Keeping the family business going through take-out and mail order.
By Gary Greengrass as told to Chris Mohney
As grandson of the eponymous founder of the family business, Gary Greengrass finds himself in a tough spot while keeping New York institution Barney Greengrass open during restrictions caused by the coronavirus pandemic. Fortunately, there’s still high demand for fish sandwiches. See our ongoing coverage of how the hospitality industry is coping with the pandemic.
Right now, a place like a steakhouse—people aren’t going to call them up and order a steak to go. It just doesn’t doesn’t lend itself to that. Luckily here, we’re selling smoked fish. We have a reputation of doing this for over 100 years. The peaks and troughs are less for us. When things go so terribly like now, they’re a little less bad for us. And they might not be as great for us when things are really great for the next person. We go for the base hit, not for the home run. We’re just trying to keep the expenses tight, as this is an expensive place to operate.
The restaurant’s closed. But we’ve always been a takeout place as well as a mail-order place. That’s helping us lose less. It’s still a big hit. Business is down more than 50 percent. It’s something you can’t get back. The restaurant is a profitable part of the business—maybe not the most profitable, but right now it’s just not available.
We have people calling for orders. We’re sending mail orders all over the United States. People are coming by for pickups and deliveries. But this past weekend, when restaurants weren’t closed, our restaurant was just so quiet, just so dead. Like most restaurants, we thrive on tourists as well as locals. There’s no theater, there’s no Lincoln Center, there’s no ballgames, there’s no museums. There’s no draw to the city and there’s no tourists. That just brings everything to a standstill.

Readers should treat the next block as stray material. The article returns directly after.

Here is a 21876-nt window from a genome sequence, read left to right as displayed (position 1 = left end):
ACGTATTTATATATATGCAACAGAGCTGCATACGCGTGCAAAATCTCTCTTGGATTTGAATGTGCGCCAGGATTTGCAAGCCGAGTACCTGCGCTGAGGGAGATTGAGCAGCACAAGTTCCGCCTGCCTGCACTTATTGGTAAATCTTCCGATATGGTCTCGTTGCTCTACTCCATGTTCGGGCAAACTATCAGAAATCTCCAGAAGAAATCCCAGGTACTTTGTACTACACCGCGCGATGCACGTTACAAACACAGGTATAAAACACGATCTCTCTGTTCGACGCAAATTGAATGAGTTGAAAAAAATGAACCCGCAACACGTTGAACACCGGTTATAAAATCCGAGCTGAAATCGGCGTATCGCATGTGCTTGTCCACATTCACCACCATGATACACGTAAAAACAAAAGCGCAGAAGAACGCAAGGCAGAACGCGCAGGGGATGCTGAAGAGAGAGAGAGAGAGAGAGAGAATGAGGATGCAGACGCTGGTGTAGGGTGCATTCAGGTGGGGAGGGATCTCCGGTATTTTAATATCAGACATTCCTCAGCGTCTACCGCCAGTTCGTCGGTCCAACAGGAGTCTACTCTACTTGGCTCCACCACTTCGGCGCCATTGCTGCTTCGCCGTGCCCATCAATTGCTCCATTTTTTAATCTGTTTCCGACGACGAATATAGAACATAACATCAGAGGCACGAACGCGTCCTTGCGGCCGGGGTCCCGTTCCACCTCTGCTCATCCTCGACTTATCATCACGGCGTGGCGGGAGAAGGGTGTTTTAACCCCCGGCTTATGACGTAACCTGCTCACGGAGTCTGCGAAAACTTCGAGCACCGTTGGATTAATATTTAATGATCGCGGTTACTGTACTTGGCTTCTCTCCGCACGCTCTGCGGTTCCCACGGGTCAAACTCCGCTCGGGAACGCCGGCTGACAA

The waitstaff—right now, we’re not having them come in. There are no customers for the waiters or the bussers to serve. Everyone else we’ve kept on and tried to utilize as best we can. We’ve scaled our hours back slightly, an hour or two a day to cut back a little bit on payroll. Business just isn’t there. We’re not that busy, but we’re short-staffed. Some staff don’t want to travel into work right now. I’m here but I’m not going to force anybody to do anything they don’t want to do.
People should still go to their favorite places and get their order to go. If the restaurant is even open. Some of these places are closed altogether—high-end places just don’t lend themselves to home delivery.
My problem is I don’t drink and I don’t smoke. I eat. When I stress, I’m eating. It’s not good. The gym I went to a little bit is closed now also. It’s not a healthy situation, as we say. I just try to be positive, and God willing, this whole thing is going to pass over so people get back to normal. Unfortunately, being a realist—things turned south very quickly here, within a week, and I don’t see it coming back that fast. It’s very fast going down the slopes. But I think it’s gonna be a long climb up the hill. It’s going to be a challenge.
As for advice to everyone else, I’m not a shrink. But I’ll make one joke. I had a customer today, she ordered numerous smoked fish sandwiches with tomato and extra onion, she asked for a lot of onions. I said, “What’s that, your version of social distancing?” I know, it’s not funny, but we try to keep it light.